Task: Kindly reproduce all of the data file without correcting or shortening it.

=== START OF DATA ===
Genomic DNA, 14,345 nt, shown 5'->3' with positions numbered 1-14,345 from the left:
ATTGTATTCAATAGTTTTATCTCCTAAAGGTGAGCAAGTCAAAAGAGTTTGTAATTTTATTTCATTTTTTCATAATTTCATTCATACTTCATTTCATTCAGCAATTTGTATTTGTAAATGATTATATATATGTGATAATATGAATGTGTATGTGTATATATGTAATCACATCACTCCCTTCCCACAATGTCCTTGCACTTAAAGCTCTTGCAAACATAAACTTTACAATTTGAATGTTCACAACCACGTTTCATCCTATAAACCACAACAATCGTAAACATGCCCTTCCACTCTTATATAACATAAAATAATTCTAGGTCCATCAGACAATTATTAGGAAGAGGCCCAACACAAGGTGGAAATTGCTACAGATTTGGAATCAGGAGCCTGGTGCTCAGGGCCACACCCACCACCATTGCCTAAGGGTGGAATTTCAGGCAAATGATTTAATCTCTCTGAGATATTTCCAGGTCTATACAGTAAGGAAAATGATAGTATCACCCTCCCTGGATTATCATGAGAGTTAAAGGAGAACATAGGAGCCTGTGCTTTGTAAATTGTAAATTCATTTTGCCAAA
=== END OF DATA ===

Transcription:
Genomic DNA, 14,345 nt, shown 5'->3' with positions numbered 1-14,345 from the left:
ATTGTATTCAATAGTTTTATCTCCTAAAGGTGAGCAAGTCAAAAGAGTTTGTAATTTTATTTCATTTTTTCATAATTTCATTCATACTTCATTTCATTCAGCAATTTGTATTTGTAAATGATTATATATATGTGATAATATGAATGTGTATGTGTATATATGTAATCACATCACTCCCTTCCCACAATGTCCTTGCACTTAAAGCTCTTGCAAACATAAACTTTACAATTTGAATGTTCACAACCACGTTTCATCCTATAAACCACAACAATCGTAAACATGCCCTTCCACTCTTATATAACATAAAATAATTCTAGGTCCATCAGACAATTATTAGGAAGAGGCCCAACACAAGGTGGAAATTGCTACAGATTTGGAATCAGGAGCCTGGTGCTCAGGGCCACACCCACCACCATTGCCTAAGGGTGGAATTTCAGGCAAATGATTTAATCTCTCTGAGATATTTCCAGGTCTATACAGTAAGGAAAATGATAGTATCACCCTCCCTGGATTATCATGAGAGTTAAAGGAGAACATAGGAGCCTGTGCTTTGTAAATTGTAAATTCATTTTGCCAAA